It seems less that you are here to express your ideas and exchange them honestly and more to declare that yours is the right way and that anyone who differs, digresses, or questions your view is just... well, you seem condescending towards those attitudes. In case you didn't read the rest, Matthew and I were engaged in a conversation, not a lecture, and neither of us has tried to be mean or condescending. The truth is that this doesn't matter... not as much as I think you would like it to. It doesn't relate to salvation, which is the key issue of Christianity. "In the essentials, unity, in everything else, liberty."

I'm exercising my Christian liberty to disagree from and differ with you... and still call you brother if you serve the same Risen Lord that I do.

crusader09 said...

p.s.: The real quote I was trying to get at was this one from St. Augustine:

In the essentials, unity
In the non-essentials, liberty
In all things, love

Antipelagian said...

Crusader-

I did address KateB's references to Jesus...

It doesn't relate to salvation, which is the key issue of Christianity. "In the essentials, unity, in everything else, liberty."

And this is where it all gets reduced to...if it's not about salvation, then it is not essential. One wonders why so much of the Bible is dedicated to a complete worldview.

Go ahead and designate God's created order to the status of "non-essential"...you're simply employing unbiblical and circular thinking.

I am not here to have a dialogue with you...my brother did that...he did that quite well.

Whether you will submit to God's teaching on this or not is not on my shoulders. You've read the truth in the Bible, you've read what Matt said, and you've read my "condescending" posts. As Paul says in 1 Corinthians 14:38 in regards to the person that ignores the clear teaching that women are to be quiet, submissive, and wielding no church authority:

he himself will be ignored

Paul thinks his teaching is essential.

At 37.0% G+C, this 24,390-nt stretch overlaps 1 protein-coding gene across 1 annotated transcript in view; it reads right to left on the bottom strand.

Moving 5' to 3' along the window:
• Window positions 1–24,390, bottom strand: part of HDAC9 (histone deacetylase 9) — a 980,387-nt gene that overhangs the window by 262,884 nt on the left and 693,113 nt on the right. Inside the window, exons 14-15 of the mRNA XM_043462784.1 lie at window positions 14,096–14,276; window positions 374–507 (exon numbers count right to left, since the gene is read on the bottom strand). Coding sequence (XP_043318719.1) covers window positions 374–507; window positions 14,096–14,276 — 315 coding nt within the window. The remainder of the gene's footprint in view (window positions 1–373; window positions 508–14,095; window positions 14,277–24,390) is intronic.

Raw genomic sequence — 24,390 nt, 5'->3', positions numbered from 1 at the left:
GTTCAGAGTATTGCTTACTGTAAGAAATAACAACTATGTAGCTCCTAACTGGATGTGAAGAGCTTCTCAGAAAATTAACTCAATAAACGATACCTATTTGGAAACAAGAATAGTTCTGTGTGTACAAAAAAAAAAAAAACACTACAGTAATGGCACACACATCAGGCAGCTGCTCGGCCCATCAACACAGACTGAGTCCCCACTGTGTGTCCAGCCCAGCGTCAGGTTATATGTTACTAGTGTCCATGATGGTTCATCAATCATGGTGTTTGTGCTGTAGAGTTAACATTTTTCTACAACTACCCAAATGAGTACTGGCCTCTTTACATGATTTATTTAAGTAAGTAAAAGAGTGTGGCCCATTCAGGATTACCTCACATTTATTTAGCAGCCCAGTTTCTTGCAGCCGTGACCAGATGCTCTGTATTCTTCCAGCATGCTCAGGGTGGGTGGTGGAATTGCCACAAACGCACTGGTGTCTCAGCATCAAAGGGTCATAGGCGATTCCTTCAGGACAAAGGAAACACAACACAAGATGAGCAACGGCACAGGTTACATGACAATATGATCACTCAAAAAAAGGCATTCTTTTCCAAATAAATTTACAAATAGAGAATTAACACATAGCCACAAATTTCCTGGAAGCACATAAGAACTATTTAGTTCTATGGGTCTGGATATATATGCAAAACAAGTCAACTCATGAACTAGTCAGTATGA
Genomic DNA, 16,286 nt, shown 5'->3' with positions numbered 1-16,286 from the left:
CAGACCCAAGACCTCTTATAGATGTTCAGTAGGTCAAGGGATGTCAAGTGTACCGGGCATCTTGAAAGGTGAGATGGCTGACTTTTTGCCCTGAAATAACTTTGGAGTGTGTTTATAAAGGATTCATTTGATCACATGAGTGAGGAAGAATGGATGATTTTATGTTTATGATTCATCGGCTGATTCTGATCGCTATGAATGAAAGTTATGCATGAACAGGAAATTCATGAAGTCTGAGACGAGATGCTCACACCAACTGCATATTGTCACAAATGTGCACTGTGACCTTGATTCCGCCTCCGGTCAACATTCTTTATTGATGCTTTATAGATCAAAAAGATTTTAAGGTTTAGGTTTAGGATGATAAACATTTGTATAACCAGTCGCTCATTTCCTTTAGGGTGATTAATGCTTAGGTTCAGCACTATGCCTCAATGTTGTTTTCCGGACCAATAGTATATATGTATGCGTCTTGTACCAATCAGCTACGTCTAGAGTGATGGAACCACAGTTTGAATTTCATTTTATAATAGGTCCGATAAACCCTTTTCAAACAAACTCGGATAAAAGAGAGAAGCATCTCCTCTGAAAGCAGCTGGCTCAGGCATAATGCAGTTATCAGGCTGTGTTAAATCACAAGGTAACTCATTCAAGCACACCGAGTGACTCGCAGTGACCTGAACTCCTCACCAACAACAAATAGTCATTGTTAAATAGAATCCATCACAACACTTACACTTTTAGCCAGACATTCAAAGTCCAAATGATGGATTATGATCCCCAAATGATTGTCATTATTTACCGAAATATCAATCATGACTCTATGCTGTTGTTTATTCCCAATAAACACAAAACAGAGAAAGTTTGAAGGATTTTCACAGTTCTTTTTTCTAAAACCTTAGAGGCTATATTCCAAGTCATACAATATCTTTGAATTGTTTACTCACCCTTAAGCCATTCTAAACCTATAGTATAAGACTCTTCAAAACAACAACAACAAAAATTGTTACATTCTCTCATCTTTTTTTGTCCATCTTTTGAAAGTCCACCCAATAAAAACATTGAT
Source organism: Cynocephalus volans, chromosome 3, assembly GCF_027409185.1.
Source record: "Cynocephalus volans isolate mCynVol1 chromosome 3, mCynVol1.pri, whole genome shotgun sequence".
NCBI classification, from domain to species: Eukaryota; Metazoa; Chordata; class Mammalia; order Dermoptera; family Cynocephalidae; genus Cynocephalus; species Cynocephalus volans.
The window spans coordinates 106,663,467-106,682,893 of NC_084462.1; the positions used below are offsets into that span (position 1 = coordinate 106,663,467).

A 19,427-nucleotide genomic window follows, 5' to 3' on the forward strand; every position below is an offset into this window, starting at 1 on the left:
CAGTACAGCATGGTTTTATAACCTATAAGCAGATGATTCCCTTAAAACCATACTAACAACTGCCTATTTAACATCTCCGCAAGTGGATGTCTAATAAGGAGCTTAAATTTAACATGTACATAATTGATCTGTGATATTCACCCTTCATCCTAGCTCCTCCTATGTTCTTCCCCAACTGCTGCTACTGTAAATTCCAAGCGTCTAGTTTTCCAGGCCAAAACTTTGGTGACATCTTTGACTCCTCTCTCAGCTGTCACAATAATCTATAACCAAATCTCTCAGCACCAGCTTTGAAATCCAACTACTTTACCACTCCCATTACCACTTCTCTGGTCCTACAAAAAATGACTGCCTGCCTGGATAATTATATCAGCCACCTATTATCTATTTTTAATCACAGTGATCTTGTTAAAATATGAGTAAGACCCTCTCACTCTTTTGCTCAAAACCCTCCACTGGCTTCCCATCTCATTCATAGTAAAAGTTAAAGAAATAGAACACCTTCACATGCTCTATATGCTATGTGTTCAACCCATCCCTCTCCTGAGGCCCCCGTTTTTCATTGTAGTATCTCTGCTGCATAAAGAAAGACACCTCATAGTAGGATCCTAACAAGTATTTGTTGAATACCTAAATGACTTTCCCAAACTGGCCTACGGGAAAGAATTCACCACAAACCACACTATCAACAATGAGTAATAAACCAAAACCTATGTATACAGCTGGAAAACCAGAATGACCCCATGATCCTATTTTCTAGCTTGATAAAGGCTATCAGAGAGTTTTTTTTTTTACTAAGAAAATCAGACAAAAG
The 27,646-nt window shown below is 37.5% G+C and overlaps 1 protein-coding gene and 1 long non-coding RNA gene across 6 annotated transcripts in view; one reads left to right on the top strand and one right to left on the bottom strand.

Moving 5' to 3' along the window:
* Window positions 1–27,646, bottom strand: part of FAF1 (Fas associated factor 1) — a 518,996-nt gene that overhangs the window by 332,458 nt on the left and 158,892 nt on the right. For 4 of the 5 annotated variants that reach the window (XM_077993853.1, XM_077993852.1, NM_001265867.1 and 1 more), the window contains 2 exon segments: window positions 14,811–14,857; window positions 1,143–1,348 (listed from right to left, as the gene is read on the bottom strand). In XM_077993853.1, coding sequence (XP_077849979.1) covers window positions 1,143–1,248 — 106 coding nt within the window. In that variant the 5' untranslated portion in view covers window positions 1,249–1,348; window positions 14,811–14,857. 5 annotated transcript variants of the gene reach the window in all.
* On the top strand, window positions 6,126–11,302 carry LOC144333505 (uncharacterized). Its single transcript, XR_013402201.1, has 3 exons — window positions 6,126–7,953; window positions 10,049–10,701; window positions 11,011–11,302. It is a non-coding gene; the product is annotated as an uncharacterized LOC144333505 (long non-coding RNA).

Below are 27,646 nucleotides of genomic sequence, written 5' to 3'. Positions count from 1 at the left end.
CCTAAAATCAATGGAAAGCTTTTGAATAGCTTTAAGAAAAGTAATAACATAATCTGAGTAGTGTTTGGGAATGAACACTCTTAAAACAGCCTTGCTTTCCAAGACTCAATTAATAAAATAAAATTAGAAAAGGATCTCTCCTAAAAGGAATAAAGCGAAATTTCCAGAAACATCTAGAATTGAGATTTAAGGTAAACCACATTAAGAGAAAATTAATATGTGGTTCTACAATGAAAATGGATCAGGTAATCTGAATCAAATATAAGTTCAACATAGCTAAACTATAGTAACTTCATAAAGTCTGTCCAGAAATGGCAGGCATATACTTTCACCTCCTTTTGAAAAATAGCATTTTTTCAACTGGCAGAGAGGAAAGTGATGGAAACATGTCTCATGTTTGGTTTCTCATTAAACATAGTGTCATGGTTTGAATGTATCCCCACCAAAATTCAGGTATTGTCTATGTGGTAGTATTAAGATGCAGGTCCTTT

Ignore mode on.

Matthew said...

Did the entrance of KateB signal my exit into an alternate reality?

She quoted the woman at the well saying, "Come see a man, which told me all things that ever I did; is not this the Christ?" and then she likened that to preaching???

So suggesting others listen to Jesus is preaching?

Seriously, people. This has got to send up red flags all over the place. Barb argues for her position by saying that Paul was wrong and she is right. Then KateB says that telling people to listen to Jesus is preaching.

Crusader, listen to these lines of reasoning. This sort of logic is not pulling you in their direction, is it?

crusader09 said...

I don't know precisely who you think you are that you are right and I am wrong and have an unbiblical worldview. Quite the opposite is true.

And my comment about essentials is to say that we can disagree respectfully about this and it doesn't affect anything on an eternal basis.

I'm glad that you choose to ignore me, but I wonder why you chose to butt in here in the first place, if you should be ignoring myself and Barb.

I will not be engaging with you going forward.

crusader09 said...

Matthew, that last post was not directed at you, but at your brother (who I think is rude, for the record). I hope that won't affect our ability to have dialogue in the future.

crusader09 said...

Matthew, I started out on their side and have not, as yet, been moved. Your brother and his... well, for lack of a better term, "arguments" haven't helped this at all because he seems harsh in his approach to women, rather than the value you seem to have for them in what you think is their proper place.

I think that there were early church leaders that were women (I will do some really serious research on this topic too, on my own), at least I have grown up thinking that. I think that it is less of an issue than some people want to make it and that it would be pleasing to God if we were able to move past and love one another, share the Gospel, and do His work in spite of this difference. Only one side can be right, but I really don't think that you or I or KateB or Barb or antipelegian will be denied access to Heaven based on our views of gender roles. Does it bear discussing? Yes. Is it worth division, infighting, and not doing other work in order to discuss it? Nope.

Matthew said...

Crusader,

You're right about all of us being in heaven, I trust. I cannot judge anyone's heart and as long as we come to the Father by faith in His Son, we will be saved.